Widely regarded as the best band to come out of East Los Angeles in the 1960's, Thee Midniters were known for their romantic R&B ballads as well as their horn-driven rockers. Innovators for their mix of brown-eyed soul with the British Invasion sound, Thee Midniters catalog existed of four LPs which continue to be highly valued collectors items today. Known for their hit "Land of A Thousand Dances" (#67 Billboard Top 100), Thee Midniters had other local hits such as "Whittier Blvd.", "That's All", "Sad Girl", and "The Town I Live In". Legendary DJ Casey Kasem called Thee Midniters "the most consistent and most visual band" he had ever worked with as they performed such venues as the Rose Bowl, Hollywood Bowl and Hollywood Paladium.
Thee Midniters: Lil' Willie G. (vocals, trombone, harmonica, piano); George Dominguez (guitar, mandolin); Roy Marquez (guitar, background vocals); Larry Rendon (saxophone, woodwinds, keyboards); Romeo Prado (trombone, background vocals); Danny Lamont (piano, drums); Ronny Figueroa (organ, conga, sound effects); Jimmy Espinoza (bass, background vocals).
Includes liner notes by Chris Morris.
Personnel: Little Willie G. (vocals, guitar, harmonica, trombone, piano); Romeo Prado, Romeo Prado (vocals, trombone); Ronny Figueroa (vocals, organ, congas); Jimmy Espinoza (vocals, bass guitar); George Dominguez (guitar, mandolin); Larry Rendon (flute, saxophone, piano, organ); Danny Lamont (piano, drums).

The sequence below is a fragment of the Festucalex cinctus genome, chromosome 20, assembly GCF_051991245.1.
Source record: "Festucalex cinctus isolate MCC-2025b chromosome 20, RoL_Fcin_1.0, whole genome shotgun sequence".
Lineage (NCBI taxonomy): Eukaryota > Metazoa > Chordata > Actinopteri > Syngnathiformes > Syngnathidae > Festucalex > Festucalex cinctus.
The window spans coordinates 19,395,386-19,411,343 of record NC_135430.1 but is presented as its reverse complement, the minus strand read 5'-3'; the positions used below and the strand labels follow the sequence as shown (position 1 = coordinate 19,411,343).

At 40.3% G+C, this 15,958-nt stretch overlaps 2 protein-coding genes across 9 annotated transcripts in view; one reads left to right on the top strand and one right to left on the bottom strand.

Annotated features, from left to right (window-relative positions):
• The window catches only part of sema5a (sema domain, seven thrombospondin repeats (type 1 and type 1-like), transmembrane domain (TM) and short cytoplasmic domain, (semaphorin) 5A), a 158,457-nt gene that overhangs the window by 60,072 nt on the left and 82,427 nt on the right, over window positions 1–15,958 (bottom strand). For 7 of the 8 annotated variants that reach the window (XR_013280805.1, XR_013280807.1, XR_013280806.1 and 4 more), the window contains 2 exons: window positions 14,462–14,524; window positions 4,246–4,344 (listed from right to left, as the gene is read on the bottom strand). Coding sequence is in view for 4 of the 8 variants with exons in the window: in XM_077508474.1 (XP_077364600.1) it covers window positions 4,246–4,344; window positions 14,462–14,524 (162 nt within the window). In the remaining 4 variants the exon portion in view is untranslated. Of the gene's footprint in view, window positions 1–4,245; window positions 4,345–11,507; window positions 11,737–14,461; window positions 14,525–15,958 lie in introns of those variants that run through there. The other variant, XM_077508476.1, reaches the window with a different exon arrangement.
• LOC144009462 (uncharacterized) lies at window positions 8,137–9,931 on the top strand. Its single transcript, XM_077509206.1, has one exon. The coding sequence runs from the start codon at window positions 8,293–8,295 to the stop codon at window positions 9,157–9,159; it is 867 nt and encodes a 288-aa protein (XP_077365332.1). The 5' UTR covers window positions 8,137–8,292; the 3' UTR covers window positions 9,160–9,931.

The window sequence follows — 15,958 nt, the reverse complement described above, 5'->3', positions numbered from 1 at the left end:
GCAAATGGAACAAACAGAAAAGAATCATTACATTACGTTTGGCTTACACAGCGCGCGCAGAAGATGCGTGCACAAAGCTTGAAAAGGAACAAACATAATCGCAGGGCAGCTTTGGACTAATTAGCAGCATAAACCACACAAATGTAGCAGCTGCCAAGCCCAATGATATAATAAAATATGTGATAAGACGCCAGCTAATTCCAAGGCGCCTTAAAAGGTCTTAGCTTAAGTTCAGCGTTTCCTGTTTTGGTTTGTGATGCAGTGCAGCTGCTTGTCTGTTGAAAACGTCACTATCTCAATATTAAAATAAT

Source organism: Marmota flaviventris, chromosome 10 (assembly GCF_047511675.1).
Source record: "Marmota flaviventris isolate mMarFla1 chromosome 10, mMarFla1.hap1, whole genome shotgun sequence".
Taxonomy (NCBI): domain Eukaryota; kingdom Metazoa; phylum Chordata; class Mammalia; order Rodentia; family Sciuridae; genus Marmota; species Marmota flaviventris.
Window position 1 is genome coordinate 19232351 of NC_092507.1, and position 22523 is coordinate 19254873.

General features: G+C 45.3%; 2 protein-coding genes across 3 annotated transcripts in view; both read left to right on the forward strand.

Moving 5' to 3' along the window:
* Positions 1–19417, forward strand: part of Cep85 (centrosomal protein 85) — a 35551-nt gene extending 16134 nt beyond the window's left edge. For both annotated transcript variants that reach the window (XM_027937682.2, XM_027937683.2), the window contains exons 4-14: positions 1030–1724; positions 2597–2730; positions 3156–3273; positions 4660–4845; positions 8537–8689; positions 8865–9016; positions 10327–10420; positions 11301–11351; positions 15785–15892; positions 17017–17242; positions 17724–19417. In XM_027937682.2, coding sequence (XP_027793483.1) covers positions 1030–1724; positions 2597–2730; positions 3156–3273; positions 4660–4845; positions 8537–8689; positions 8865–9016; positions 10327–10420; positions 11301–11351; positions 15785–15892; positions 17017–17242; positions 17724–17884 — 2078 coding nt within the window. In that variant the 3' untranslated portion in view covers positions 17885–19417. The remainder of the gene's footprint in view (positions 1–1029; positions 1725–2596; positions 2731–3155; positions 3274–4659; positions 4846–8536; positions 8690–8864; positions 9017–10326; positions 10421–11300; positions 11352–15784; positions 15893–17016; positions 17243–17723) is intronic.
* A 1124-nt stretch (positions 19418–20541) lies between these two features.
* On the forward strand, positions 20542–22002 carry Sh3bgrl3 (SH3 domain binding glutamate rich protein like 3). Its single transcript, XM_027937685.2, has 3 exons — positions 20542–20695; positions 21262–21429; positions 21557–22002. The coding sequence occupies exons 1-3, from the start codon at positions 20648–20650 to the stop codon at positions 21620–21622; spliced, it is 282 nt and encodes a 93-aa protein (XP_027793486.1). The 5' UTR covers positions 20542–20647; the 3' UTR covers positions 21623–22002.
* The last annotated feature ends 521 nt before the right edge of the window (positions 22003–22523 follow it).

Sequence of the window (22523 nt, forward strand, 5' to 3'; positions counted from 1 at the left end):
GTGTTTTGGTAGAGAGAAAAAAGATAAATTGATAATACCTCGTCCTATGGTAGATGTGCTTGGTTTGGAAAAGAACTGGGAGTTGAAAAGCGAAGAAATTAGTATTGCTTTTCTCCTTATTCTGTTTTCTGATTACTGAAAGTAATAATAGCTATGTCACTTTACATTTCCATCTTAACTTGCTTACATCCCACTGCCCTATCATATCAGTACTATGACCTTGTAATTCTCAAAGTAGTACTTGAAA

Audio Remasterer: Jerry Peterson .
Liner Note Author: Richie Unterberger.
Recording information: Sherwood Recorders, North Hollywood, California; Stereo Masters, Hollywood, California.
Before the release of this 2003 compilation, the absence of a Thee Midniters CD collection was one of the most egregious omissions in the catalog of 1960s rock on compact disc. This 20-track anthology happily rectifies that situation, including everything from the fine 14-song 1983 Rhino LP Best of Thee Midniters, and adding half a dozen other worthy selections. All of the band's very best cuts are here, whether it's the soul covers ("Land of a Thousand Dances," "Sad Girl," "Giving Up on Love," "The Town I Live In," "It'll Never Be Over for Me"); raucous bluesy garage rock ("Whittier Blvd.," "Jump, Jive and Harmonize," "Love Special Delivery," "Empty Heart"); or tasty romantic soul-pop originals ("Dreaming Casually," "Making Ends Meet"). There are, too, a few songs that sample the unpredictable directions into which the group occasionally flew, like the ghostly cover of jazz singer Oscar Brown, Jr.'s "Brother Where Are You?" and the Latin jazz-rock fusion of "Chicano Power." Audio purists might regret that some surface noise can be heard as the music was mastered from the best vinyl sources possible, rather than the original tapes, but really the vinyl noise is very faint and not a significant hindrance. It's also too bad that enjoyable oddities-rarities from the Thee Midniters discography like the psychedelic "Breakfast on the Grass," the Spanish ballad "Tu Despedida," and the searing instrumental "Thee Midnite Feeling" didn't make the cut. But given a 20-track cutoff point, it's hard to argue with the selection on this worthy summary of one of the finest 1960s American rock bands never to have a big national hit. ~ Richie Unterberger